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Woman demands Kelvin Kiptum’s DNA at the High Court: I have his baby!

By Titus Ominde February 22nd, 2024 2 min read

A High Court in Eldoret has refused to issue an order stopping the burial of international marathon runner Kelvin Kiptum after a 22-year-old woman claimed to have fathered a baby girl aged one year and seven months.

In her application before Magistrate Robert Wananda, Edna Awuor Otieno, 22, wanted the court to stop the burial until she and her baby were recognised as beneficiaries of the deceased’s estate.

Through a certificate of urgency, Edna had approached the court to stop the body from being removed from the Eldoret Hospital mortuary for burial at his home in Naiberi, pending an inter-party application to stop the burial.

In her application through lawyer Joseph Ayaro, she also asked the court to issue an order for DNA samples to be taken from the body to be sent to the Kenya Medical Research Institute or any other public institution to establish the paternity of the minor.

Also read: God give them strength: Family of Kiptum’s coach Gervais Hakizimana speaks

The plaintiff told the court that the minor is the deceased’s biological daughter and therefore has a right to benefit from the multi-million shillings estate of the deceased athlete.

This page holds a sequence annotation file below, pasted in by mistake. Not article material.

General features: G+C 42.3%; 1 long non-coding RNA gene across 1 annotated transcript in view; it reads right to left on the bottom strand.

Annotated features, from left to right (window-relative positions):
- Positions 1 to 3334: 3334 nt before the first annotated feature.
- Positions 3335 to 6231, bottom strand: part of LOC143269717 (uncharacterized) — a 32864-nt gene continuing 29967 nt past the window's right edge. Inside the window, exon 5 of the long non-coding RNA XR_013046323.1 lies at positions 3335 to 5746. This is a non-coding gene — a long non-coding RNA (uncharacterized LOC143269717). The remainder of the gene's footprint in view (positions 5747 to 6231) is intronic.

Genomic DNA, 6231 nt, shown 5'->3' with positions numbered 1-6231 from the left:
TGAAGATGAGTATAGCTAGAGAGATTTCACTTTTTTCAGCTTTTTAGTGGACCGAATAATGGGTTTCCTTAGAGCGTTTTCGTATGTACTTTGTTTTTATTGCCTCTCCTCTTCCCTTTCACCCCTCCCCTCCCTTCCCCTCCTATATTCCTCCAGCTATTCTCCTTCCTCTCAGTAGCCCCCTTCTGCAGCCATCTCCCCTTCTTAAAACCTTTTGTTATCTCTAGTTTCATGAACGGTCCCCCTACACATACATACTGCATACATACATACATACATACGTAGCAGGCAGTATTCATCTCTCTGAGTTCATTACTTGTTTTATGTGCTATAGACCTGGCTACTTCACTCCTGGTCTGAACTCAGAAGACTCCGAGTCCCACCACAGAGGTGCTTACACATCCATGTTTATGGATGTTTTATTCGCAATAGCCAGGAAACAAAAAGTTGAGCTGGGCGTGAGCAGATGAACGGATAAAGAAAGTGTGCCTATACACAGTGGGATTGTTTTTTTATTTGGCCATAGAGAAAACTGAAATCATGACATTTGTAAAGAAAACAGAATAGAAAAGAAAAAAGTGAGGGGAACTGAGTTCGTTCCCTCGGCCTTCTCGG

She told Justice Ananda that the deceased’s family had not only refused to recognise her as part of the family but had also failed to include the minor’s name in the eulogy and other funeral arrangements as expected.

The complainant argued that prior to Kiptum’s death in a road accident, the deceased had been caring for the minor and taking care of all the child’s needs.

“The deceased had recognised me along with the minor and he took good care of us as part of his family until his death two weeks ago,” the complainant said.

She further revealed that on the fateful day, Kiptum communicated with her to know how the child was doing and promised to send her some money for her upkeep and other basic needs.

In dismissing the application, magistrate Wananda noted that the burial of the late Kiptum was of public interest, hence he was inclined to grant the large orders sought by the applicant.

“The arrangements for the burial of the deceased are at an advanced stage and therefore stopping the burial may be disruptive considering the resources that have been put into preparing for the burial,” Justice Wananda ruled.

Also read: More toxicology samples of Kelvin Kiptum taken for analysis – Pathologist

On the issue of the minor, the judge said there were other legal avenues the applicant could pursue to establish the paternity of the minor.

“The interest of the minor is therefore not curtailed by this order, the mother of the minor is, therefore, free to pursue other legal avenues to ensure that the rights of the child are well looked after,” the judge said.

The lawyer representing the petitioner objected to the mention of the matter and indicated that he would seek other legal remedies in the matter.